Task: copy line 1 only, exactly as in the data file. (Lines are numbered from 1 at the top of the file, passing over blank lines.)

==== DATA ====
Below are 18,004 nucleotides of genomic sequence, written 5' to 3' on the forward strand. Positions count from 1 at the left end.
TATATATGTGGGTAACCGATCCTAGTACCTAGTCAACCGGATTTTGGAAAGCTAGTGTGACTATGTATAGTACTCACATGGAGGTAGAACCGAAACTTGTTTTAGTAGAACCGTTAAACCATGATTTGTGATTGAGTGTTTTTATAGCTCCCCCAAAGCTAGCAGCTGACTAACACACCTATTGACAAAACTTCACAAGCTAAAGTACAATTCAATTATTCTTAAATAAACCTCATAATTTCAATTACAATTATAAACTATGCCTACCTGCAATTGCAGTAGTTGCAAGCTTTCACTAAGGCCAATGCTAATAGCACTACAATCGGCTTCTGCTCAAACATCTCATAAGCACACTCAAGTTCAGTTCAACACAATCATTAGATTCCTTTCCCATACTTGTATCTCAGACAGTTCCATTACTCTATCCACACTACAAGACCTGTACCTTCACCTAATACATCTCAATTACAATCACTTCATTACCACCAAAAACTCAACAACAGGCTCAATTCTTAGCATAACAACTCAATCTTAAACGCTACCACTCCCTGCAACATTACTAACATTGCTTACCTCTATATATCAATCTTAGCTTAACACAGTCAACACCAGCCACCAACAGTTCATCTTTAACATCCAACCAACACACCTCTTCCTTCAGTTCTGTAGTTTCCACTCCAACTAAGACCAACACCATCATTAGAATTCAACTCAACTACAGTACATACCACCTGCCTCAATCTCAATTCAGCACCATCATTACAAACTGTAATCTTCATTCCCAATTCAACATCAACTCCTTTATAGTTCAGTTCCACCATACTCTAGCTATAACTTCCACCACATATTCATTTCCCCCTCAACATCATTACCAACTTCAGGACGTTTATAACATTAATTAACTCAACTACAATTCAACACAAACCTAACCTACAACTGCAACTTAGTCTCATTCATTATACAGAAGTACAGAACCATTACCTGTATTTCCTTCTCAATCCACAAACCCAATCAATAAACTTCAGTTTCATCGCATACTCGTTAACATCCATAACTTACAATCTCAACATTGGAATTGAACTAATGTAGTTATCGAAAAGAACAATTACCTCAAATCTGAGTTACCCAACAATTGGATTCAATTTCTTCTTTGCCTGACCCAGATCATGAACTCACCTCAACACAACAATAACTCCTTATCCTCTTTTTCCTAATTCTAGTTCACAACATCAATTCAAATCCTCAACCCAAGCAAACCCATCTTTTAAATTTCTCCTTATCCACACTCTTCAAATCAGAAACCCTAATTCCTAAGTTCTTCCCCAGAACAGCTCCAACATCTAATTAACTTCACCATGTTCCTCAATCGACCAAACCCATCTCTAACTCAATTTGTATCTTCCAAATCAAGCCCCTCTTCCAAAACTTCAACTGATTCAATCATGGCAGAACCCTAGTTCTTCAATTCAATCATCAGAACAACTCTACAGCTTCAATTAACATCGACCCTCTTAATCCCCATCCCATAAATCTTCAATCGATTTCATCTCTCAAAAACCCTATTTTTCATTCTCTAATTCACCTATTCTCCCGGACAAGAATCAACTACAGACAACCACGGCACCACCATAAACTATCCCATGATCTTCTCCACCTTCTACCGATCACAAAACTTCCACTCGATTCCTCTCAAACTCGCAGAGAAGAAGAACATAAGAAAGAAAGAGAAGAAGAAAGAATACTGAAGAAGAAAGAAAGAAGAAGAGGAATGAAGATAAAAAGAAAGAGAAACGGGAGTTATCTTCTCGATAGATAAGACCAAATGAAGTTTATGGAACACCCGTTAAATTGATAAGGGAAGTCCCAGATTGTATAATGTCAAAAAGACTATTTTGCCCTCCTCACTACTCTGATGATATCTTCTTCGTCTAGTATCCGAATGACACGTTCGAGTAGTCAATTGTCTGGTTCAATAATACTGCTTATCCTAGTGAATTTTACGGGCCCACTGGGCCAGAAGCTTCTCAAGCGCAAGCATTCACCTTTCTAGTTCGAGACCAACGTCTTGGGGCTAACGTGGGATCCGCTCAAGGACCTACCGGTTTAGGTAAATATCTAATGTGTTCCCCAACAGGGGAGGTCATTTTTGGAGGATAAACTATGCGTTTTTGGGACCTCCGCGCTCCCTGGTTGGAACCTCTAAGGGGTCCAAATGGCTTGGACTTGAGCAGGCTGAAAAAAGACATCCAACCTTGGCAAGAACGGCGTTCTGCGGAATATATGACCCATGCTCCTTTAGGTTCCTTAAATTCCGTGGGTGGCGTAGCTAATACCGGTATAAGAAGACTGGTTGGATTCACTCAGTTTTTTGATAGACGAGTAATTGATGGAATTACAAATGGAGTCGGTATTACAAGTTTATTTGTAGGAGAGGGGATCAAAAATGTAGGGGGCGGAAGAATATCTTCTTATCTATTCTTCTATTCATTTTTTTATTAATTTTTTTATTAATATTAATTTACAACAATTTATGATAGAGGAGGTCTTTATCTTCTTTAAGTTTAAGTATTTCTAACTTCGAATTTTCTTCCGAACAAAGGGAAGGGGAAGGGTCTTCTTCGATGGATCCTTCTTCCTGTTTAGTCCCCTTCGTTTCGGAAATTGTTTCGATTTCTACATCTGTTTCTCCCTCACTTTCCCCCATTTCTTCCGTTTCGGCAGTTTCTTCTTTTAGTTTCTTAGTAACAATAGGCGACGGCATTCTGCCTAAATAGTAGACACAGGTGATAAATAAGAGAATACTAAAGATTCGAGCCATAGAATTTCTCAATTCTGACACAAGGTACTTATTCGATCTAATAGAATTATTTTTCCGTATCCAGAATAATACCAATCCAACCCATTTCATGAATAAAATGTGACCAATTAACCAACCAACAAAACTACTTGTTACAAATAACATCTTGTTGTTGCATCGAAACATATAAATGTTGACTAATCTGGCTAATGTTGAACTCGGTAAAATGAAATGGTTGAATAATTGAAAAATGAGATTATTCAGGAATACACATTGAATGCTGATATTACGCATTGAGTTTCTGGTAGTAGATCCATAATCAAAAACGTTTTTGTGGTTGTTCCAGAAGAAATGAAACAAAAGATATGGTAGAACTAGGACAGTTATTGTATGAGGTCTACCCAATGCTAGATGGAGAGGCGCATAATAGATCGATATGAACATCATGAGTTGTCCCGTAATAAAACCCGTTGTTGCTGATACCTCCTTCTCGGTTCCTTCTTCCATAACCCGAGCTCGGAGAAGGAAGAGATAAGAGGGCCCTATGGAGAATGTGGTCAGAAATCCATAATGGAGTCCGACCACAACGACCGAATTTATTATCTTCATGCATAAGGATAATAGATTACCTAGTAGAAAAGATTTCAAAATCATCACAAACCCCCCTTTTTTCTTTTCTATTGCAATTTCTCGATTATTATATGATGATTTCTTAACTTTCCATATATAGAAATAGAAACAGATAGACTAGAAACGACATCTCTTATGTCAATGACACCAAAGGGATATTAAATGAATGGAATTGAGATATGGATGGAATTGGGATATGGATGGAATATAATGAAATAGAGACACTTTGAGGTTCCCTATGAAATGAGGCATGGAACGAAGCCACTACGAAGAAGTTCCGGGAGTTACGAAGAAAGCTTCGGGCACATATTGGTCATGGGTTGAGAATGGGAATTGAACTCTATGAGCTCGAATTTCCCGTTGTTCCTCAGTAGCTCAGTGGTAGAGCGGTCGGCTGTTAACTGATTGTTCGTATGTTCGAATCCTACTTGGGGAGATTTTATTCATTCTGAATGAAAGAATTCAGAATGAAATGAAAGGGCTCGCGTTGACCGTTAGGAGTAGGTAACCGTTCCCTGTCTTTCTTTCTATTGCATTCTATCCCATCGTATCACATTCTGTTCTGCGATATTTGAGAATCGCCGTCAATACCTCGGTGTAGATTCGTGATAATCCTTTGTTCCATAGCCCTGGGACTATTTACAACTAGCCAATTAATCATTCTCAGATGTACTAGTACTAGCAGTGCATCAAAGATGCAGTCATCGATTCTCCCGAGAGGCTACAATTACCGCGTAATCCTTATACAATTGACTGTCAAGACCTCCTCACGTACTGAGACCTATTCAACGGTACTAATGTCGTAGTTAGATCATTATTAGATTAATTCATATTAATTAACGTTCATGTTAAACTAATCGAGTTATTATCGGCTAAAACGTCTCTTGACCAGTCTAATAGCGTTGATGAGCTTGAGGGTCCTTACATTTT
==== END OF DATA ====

Below are 18,004 nucleotides of genomic sequence, written 5' to 3' on the forward strand. Positions count from 1 at the left end.